Creative translation, however, is a different matter entirely. The purpose of a creative text could be to entertain, as in the case of a video game, a novel or TV show subtitles. Many times, creative translation is for advertising copy or other persuasive writing. In either case, considering the results of our “Around the World” experiments, it would be hard to imagine a machine translation (MT) tool like Google Translate doing a respectable job of localizing a Hollywood film or an advertising campaign for international markets.

As an aside, you may have heard of translation memories, glossary databases and other such computer-assisted translation (CAT) tools. They help, but they merely assist. They do not replace the human translator. For a quick rundown on the difference between MT and CAT, see here.

TRANSLATING BY THE IDEA

Now I would like to share my basic approach to creative translation, working from Japanese into English. There may be other ways of going about this task, but for more than 10 years as a full-time freelance translator, my method has been quite successful for me—or so my customers tell me.

The first step is to know the following three things:

  1. What type of document are you dealing with? (Is it a narration script, copy for a printed pamphlet, a Facebook post, subtitles, etc?)
  2. Who is the target audience?
  3. What is the purpose of the text? (In other words, what reaction does the writer want from a Japanese reader?)

As I look at each phrase, sentence and paragraph, I ask myself, “If I were to express this idea and write it down from scratch in English, in order to get the desired reaction from the reader, what would I write?” The answer to that question becomes the translation. This is translating by the idea, rather than the word. The interpretive theory of translation refers to this step as “deverbalization.”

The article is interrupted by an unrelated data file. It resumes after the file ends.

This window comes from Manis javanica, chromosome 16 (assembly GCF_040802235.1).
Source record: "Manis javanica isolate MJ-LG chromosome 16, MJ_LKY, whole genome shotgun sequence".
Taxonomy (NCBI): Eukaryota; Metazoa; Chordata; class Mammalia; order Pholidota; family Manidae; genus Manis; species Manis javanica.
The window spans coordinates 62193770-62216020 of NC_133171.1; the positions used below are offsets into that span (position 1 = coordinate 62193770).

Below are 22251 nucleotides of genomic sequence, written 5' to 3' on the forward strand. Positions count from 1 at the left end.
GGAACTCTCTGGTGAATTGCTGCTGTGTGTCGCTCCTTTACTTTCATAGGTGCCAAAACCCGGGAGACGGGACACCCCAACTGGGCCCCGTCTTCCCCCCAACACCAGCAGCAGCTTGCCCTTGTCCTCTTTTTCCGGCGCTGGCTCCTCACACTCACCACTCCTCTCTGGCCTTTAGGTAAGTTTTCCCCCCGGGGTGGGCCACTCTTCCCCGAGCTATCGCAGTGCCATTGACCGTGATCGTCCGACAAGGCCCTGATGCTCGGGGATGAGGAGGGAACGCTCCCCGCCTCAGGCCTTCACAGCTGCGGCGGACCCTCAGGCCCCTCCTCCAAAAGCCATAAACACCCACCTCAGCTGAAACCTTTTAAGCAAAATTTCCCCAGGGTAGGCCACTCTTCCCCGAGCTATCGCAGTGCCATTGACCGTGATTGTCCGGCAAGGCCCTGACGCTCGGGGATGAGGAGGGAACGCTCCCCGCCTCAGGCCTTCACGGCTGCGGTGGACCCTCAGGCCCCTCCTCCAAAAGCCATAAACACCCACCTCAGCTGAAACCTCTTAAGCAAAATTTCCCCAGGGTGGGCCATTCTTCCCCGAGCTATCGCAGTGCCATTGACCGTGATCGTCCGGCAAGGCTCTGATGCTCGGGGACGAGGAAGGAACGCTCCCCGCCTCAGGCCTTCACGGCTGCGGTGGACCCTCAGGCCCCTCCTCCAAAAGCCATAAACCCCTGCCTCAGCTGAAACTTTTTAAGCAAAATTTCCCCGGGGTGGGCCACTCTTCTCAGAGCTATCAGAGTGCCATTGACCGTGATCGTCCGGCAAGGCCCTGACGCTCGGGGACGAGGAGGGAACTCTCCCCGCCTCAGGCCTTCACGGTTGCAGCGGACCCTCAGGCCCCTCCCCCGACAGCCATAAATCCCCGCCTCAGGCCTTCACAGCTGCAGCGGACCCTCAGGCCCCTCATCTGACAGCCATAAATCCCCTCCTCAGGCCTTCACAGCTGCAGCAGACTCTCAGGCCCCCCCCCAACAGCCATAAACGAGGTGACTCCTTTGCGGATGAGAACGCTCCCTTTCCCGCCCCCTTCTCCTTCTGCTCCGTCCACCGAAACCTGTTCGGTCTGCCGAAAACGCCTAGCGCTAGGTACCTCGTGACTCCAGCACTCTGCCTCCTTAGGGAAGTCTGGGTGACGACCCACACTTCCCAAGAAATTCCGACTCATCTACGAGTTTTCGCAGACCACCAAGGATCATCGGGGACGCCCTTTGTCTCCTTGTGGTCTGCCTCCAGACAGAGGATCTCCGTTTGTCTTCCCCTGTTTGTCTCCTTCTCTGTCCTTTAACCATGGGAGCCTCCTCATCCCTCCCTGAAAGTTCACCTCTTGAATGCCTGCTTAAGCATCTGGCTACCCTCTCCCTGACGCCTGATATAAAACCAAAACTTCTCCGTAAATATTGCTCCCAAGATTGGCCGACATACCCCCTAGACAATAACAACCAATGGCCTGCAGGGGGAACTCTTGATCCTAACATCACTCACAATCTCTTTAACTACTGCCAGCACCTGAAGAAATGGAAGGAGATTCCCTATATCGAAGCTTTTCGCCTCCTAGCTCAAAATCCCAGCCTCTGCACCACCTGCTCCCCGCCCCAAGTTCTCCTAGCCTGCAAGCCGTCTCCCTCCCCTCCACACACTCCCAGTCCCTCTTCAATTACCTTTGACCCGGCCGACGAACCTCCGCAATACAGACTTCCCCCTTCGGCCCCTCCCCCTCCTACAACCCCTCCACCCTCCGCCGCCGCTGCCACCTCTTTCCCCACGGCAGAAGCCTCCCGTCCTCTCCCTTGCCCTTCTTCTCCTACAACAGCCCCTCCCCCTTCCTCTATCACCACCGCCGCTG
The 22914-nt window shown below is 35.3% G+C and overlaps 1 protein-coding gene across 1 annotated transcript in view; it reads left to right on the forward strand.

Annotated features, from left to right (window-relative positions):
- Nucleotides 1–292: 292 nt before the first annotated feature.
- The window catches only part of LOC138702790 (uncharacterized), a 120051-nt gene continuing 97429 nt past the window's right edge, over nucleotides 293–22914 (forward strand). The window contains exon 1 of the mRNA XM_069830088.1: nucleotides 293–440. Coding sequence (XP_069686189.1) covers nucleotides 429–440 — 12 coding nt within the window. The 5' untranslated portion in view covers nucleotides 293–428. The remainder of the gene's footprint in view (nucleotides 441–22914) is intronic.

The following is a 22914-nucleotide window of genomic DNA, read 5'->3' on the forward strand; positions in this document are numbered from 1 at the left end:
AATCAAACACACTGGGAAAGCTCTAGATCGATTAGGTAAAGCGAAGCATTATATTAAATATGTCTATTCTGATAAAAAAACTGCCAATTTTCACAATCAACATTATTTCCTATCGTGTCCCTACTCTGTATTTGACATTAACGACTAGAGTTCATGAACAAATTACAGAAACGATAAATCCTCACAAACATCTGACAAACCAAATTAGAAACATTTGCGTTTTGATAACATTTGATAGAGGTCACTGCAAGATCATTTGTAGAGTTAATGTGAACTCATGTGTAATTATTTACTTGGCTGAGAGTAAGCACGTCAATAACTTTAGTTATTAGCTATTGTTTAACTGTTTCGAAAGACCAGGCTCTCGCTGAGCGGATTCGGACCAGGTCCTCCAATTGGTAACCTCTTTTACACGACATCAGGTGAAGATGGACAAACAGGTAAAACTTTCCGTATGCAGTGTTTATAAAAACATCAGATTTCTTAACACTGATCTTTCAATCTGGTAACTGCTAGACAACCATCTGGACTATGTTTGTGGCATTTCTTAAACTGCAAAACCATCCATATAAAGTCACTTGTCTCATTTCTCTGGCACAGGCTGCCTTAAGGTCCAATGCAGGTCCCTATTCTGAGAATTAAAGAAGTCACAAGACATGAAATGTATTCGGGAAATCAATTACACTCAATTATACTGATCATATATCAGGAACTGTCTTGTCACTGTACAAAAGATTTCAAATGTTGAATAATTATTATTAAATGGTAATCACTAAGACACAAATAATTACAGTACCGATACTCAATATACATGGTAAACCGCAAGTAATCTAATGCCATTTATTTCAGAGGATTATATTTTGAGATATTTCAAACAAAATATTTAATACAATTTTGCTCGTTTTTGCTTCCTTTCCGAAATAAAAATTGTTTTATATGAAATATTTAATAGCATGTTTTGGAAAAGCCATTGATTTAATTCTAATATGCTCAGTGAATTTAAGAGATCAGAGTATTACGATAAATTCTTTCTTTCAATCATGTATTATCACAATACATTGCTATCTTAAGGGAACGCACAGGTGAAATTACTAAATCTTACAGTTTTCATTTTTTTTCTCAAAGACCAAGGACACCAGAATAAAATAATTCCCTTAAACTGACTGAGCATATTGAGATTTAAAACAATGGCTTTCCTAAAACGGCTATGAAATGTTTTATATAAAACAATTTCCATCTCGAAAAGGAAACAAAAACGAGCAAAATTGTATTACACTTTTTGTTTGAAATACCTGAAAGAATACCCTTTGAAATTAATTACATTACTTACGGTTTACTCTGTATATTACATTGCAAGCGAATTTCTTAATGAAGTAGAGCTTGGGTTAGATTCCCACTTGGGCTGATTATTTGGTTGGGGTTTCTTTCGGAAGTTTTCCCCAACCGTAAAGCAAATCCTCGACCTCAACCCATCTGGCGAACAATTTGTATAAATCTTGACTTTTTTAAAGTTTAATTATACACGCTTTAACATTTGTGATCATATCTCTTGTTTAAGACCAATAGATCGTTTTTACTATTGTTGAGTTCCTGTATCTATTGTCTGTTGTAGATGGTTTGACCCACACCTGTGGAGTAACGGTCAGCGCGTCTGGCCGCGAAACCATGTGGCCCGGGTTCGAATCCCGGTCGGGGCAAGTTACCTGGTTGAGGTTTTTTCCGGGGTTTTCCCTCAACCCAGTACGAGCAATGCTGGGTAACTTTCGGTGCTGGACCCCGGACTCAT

Sometimes the idea will be wordier in translation, or sometimes it will be more concise. It depends on the idea and the creative decisions you make. Different translators will come up with different translations. Some translations are better than others, while some are just as good as others. That’s a subjective judgement (and another thing computers suck at.)

Let’s take a look at a few examples from my previous work. (I have modified the text to maintain client confidentiality.)

Example 1

Type of Document: A narration script for a corporate video about an industrial park.
Target Audience: Decision-makers at foreign companies involved in choosing where to place their laboratories in Japan. They will probably view the video at a trade show.